Of course the character of the ring will change. Breakups will fragment the larger objects, decreasing the particle size distribution and increasing the number of objects in the ring even when human launches have stopped. Solar Radiation Pressure will more strongly act on smaller particles, so orbital eccentricities (and presumably also inclinations) will change, causing the ring to get more diffuse in time. I do not know of really long-term simulations (the longest I have been able to find was over a mere 200 years period), so cannot put exact figures on this.

The geosynchronous ring is a remarkable form of planetary change: untill quite recently our planet did not have a ring, but now it has, and it is completely artificial. It formed in a short time. In the animation below, I have broken down the current distribution of objects in the ring (for 15 September 2020) into launch timeframes of 5 years, starting 1960 (i.e. just before the first geostationary launches started) and ending at present:

This shows the gradual, but in terms of geological time nevertheless extremely rapid formation of our planet's artificial ring over the past 55 years. This ring will be a long-lasting, visible human footprint in space, probably outlasting all others (including footprints on the moon, that will be wiped out over time by meteorite impacts).

If you have a telescope or a good camera, you can see this ring of objects every night. Here is a photograph of a small part of it:

Click image to enlarge

Friday, 11 September 2020

Important update of my SkyTrack software [UPDATED]


In the context of the probable landing site of the recent Chinese Experimental Spacecraft (see previous post), I discovered a serious bug in my SkyTrack software.

As it turns out, when your chosen observing site has an altitude well over MSL, the sky positions in RA/DEC and AZIMUTH/ELEV are significantly off in version 2.5. I had not noticed this before, as my own observing location is at MSL.

The reason for this error is stupid: the SGP4 DLL needs an altitude in km, while in my code I failed to convert the site altitude from meters to kilometers....hence, a site at 995 meter was treated as if was a site at 995 km...oopsie!

Anyway: I have corrected the error and the new version 2.6 is now for download at my software website.


UPDATE 12 Sep 2020:

A second important bug fix was made, leading to version 2.7 now downloadable.

It corrects an error where, when adding a new site, southern latitudes and western longitudes were incorrectly written to the database...


Starting version 2.6, I also included a few lines of code that should solve another problem and forces the software to recognize the dot as the decimal separator during runtime of the program, no matter what your regional windows setting is. This likewise avoids output errors.

For those unfamiliar with the software, there is an earlier blogpost detailing it.

In short, the software takes as input a set of orbital elements in TLE-format, and allows you to calculate, for a given custom time interval in custom time steps:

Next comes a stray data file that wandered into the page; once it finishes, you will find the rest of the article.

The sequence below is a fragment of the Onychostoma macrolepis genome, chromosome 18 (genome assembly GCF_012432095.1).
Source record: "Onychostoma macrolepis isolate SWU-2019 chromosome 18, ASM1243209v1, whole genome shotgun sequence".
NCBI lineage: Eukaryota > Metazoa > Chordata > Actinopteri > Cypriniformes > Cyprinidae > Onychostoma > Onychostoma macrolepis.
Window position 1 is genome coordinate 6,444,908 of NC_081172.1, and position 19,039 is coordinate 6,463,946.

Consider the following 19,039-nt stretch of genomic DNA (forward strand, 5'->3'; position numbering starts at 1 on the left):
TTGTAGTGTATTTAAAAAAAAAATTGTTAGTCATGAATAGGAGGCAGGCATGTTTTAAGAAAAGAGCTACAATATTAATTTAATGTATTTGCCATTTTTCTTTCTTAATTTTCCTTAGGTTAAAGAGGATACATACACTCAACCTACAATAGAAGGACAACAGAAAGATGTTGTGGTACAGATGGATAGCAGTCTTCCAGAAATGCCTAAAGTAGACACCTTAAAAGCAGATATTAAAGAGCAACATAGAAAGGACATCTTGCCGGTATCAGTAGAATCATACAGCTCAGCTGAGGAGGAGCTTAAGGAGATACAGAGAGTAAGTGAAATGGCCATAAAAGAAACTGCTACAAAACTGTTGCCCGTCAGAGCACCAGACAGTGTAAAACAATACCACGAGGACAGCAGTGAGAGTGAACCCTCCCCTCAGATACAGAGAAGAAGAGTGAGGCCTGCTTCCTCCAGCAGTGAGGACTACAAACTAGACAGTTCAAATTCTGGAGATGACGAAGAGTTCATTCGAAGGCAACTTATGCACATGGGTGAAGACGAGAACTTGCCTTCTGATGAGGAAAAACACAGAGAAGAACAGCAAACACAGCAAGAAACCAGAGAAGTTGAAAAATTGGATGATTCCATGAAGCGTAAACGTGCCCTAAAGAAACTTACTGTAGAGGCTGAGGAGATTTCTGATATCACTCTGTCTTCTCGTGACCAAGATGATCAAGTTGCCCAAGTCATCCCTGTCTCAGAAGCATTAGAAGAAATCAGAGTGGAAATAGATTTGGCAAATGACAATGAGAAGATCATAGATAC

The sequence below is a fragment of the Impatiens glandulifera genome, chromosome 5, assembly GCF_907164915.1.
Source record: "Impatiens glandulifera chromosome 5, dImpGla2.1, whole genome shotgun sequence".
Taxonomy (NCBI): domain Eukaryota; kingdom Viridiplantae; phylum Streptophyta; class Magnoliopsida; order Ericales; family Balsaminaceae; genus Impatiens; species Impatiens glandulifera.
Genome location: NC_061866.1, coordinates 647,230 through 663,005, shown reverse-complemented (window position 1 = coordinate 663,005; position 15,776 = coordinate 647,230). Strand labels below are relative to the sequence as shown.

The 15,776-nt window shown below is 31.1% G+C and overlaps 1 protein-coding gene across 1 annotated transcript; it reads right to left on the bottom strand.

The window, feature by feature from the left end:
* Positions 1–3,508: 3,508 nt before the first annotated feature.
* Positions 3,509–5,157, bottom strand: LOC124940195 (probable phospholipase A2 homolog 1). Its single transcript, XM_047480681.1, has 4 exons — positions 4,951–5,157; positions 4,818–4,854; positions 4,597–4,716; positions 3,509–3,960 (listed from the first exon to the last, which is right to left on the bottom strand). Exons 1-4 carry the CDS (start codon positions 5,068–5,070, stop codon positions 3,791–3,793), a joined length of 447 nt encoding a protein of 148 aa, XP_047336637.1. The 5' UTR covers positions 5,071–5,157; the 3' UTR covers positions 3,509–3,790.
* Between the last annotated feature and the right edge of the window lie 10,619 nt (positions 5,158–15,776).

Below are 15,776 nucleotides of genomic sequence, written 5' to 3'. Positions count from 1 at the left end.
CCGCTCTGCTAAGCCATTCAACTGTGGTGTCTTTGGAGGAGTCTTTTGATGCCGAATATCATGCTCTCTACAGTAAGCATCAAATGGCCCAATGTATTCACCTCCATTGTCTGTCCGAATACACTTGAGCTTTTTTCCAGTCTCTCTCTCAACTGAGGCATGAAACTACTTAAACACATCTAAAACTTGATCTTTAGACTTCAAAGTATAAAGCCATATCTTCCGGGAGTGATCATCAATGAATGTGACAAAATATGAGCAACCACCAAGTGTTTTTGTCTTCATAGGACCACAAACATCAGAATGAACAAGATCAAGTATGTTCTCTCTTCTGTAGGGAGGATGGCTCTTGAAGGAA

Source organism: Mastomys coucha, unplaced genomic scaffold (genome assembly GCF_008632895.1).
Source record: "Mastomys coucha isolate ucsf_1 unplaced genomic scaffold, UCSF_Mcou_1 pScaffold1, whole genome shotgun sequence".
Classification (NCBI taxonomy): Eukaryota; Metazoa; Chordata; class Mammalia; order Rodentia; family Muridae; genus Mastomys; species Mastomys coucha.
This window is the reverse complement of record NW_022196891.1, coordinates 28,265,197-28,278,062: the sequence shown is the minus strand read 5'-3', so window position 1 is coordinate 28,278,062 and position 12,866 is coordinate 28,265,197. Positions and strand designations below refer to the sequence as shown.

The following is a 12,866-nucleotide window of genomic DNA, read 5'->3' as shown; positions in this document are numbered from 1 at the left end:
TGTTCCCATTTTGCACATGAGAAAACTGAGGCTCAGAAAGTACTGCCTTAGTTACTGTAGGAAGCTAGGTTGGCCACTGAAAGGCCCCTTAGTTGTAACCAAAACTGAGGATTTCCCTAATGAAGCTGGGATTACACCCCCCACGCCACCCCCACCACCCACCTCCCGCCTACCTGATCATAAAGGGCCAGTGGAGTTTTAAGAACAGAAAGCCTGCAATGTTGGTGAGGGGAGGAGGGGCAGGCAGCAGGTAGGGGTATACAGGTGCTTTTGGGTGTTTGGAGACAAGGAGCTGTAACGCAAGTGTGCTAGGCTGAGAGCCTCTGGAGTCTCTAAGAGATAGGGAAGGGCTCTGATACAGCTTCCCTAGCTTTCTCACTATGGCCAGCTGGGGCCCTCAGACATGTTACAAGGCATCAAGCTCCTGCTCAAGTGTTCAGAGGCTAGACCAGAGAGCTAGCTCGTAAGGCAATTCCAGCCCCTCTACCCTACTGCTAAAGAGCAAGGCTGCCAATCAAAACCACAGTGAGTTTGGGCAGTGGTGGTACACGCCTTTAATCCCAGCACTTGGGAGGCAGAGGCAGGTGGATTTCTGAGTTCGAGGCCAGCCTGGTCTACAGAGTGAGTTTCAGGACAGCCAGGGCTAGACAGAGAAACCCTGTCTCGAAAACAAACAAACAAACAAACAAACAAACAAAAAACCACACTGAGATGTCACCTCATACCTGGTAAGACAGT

- The latitude, longitude and altitude of the satellite;

- An indication whether it is sun-illuminated or not;

- the Right Ascension (RA) and Declination in the sky, for your observing site;

- the Azimuth and Elevation in the sky, for your observing site;

- the Range (in km) to your observing site;

...and optionally also:

- a KML file of the trajectory that you can load into Google Earth;

- the Doppler-corrected radio frequency (for a given central frequency);

- EFG (ECEF) x, y, z coordinates of the satellite;

- format the data as .csv so it can easily be imported into mapping applications like QGIS.

- choice between various output formats and Datums for the Lat/Lon and RA/DEC data

The software also has options to restrict the output to a certain minimum elevation as sen from your observing site, and/or output only when the satellite is sun-illuminated (and hence visible).

Saturday, 5 September 2020

China launches a 'Reusable Experimental Spacecraft' - a Space Plane? [UPDATED MULTIPLE TIMES]

Early September 2020, the space tracking community was in nervous anticipation of a rather mysterious Chinese launch. Amidst tight security measures, a Changzeng-2F (CZ-2F) rocket was readied at SLS-1 of Jiuquan's Launch Area 4. Chinese tracking ships were taking up positions near South America and in the Arabian Sea. Two NOTAM's appeared suggesting a launch between 5:20 and 6:00 UT on September 4. Something was afoot! Speculation was, that this was the long anticipated inaugural launch of a robottic Space Plane, a version of the Shenlong, China's answer to the American Air Force's X-37B robottic Space Plane.

Then, on September 4th, the Chinese news agency Xinhua published a very brief news item announcing that a CZ-2F from Jiuquan had launched a 'Reusable Experimental Spacecraft' earlier that day. 

The bulletin was scarce in information but stated that "after a period of in-orbit operation, the spacecraft will return to the scheduled landing site in China. It will test reusable technologies during its flight, providing technological support for the peaceful use of space".

No further details were given on launch time, orbit or character of the spacecraft. The description of the spacecraft is a bit ambiguous. Instead of a space plane, a 'reusable spacecraft' could in theory also be some sort of capsule (e.g. like the SpaceX Dragon): but most analysts think this indeed refers to the long rumoured space plane, China's answer to the US X-37B.